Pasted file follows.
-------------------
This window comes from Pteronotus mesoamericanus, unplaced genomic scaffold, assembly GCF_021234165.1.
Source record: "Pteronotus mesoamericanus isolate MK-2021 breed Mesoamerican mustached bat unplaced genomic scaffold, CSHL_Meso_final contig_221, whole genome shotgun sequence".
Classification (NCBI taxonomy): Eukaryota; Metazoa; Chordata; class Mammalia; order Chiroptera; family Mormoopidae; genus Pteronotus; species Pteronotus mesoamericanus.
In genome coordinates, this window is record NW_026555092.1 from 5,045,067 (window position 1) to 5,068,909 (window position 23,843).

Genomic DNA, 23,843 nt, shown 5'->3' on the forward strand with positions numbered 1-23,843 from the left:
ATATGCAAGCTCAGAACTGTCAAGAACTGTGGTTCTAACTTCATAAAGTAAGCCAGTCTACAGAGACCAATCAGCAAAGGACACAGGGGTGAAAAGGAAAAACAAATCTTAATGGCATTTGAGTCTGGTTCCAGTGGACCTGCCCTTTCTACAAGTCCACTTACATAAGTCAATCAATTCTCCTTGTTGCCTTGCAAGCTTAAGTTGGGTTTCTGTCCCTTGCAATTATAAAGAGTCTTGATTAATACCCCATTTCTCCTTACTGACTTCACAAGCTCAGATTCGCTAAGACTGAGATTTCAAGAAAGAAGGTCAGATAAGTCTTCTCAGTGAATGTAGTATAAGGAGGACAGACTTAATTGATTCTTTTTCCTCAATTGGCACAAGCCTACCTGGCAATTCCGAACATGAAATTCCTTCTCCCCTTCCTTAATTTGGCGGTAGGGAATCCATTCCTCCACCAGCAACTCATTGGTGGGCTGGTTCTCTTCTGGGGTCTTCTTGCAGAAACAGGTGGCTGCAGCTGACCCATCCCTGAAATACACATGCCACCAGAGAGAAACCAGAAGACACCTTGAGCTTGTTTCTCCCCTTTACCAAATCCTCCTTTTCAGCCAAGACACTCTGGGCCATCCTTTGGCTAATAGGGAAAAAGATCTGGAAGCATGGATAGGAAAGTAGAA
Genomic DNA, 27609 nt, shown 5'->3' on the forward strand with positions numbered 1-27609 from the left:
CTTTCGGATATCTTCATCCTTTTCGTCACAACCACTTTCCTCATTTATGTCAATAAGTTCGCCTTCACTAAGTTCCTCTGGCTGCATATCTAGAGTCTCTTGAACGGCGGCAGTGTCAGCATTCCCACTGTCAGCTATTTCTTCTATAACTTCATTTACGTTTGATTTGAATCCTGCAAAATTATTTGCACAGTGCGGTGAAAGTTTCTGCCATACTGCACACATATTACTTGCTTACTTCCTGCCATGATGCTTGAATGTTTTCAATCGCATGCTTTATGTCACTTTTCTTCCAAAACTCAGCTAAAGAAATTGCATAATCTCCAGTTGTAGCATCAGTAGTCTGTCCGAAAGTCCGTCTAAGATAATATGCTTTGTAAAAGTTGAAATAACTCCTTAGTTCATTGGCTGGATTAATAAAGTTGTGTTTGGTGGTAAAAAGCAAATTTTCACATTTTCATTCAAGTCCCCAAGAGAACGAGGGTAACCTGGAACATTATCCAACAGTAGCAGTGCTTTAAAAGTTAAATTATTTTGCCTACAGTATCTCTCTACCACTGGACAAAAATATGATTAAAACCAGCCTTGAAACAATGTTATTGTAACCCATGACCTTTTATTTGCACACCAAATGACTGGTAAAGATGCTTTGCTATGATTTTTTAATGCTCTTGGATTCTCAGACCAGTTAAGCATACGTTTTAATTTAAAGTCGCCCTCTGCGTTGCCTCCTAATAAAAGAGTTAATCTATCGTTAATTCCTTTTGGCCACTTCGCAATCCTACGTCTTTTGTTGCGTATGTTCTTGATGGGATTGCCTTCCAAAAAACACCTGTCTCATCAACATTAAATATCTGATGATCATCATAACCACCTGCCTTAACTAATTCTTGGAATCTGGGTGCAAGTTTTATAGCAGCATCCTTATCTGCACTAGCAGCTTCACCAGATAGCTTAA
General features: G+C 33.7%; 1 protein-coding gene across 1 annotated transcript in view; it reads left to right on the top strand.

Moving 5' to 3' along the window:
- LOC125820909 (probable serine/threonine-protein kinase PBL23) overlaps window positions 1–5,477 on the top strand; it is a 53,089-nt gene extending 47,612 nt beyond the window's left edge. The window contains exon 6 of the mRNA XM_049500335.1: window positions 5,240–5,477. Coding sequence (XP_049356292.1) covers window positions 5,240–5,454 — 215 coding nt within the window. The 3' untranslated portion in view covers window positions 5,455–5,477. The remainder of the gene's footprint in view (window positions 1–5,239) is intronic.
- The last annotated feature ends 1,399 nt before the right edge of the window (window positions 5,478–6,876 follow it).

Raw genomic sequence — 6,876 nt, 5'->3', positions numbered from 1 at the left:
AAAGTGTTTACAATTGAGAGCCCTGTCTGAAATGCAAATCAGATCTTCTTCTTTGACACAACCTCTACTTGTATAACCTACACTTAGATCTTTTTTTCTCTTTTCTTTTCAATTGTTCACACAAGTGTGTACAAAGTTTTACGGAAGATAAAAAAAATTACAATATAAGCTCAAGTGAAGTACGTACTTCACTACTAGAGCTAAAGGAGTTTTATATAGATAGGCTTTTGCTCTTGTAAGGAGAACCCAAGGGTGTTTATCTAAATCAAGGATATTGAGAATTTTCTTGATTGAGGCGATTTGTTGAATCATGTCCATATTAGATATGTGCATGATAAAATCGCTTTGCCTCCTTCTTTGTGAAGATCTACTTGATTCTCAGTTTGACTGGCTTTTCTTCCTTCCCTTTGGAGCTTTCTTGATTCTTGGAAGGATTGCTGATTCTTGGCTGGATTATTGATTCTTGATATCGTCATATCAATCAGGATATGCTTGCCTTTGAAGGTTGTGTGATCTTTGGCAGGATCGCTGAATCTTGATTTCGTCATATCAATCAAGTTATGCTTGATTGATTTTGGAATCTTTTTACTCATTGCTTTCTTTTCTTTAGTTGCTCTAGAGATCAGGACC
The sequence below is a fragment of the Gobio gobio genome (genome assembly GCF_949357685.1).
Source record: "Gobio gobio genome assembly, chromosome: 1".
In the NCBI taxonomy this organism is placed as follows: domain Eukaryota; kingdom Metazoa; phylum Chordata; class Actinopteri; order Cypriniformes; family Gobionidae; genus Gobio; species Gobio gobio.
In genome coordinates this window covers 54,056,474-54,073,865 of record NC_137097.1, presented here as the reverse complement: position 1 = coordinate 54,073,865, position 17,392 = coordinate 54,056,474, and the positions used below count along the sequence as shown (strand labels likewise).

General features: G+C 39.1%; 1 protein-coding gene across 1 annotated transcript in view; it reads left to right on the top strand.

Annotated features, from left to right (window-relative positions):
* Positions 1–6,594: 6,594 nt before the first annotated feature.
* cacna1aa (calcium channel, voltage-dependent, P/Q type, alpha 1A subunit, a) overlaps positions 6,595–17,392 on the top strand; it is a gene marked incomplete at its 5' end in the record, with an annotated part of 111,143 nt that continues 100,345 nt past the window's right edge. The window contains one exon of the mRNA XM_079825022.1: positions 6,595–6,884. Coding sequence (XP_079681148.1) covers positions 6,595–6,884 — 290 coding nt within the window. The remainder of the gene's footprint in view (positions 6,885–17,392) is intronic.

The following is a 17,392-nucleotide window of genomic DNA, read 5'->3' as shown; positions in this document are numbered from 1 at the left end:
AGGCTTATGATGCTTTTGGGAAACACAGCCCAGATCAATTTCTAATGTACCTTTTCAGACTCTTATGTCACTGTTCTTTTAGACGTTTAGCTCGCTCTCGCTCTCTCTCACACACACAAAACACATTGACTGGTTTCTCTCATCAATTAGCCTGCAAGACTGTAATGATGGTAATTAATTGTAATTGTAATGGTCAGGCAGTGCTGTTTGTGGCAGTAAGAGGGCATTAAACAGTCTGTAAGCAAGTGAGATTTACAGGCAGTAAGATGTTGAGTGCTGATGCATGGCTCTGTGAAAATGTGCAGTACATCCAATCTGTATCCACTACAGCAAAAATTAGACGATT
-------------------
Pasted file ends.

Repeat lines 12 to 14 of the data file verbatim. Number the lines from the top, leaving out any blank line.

- The last annotated feature ends 1,399 nt before the right edge of the window (window positions 5,478–6,876 follow it).

Raw genomic sequence — 6,876 nt, 5'->3', positions numbered from 1 at the left:
AAAGTGTTTACAATTGAGAGCCCTGTCTGAAATGCAAATCAGATCTTCTTCTTTGACACAACCTCTACTTGTATAACCTACACTTAGATCTTTTTTTCTCTTTTCTTTTCAATTGTTCACACAAGTGTGTACAAAGTTTTACGGAAGATAAAAAAAATTACAATATAAGCTCAAGTGAAGTACGTACTTCACTACTAGAGCTAAAGGAGTTTTATATAGATAGGCTTTTGCTCTTGTAAGGAGAACCCAAGGGTGTTTATCTAAATCAAGGATATTGAGAATTTTCTTGATTGAGGCGATTTGTTGAATCATGTCCATATTAGATATGTGCATGATAAAATCGCTTTGCCTCCTTCTTTGTGAAGATCTACTTGATTCTCAGTTTGACTGGCTTTTCTTCCTTCCCTTTGGAGCTTTCTTGATTCTTGGAAGGATTGCTGATTCTTGGCTGGATTATTGATTCTTGATATCGTCATATCAATCAGGATATGCTTGCCTTTGAAGGTTGTGTGATCTTTGGCAGGATCGCTGAATCTTGATTTCGTCATATCAATCAAGTTATGCTTGATTGATTTTGGAATCTTTTTACTCATTGCTTTCTTTTCTTTAGTTGCTCTAGAGATCAGGACC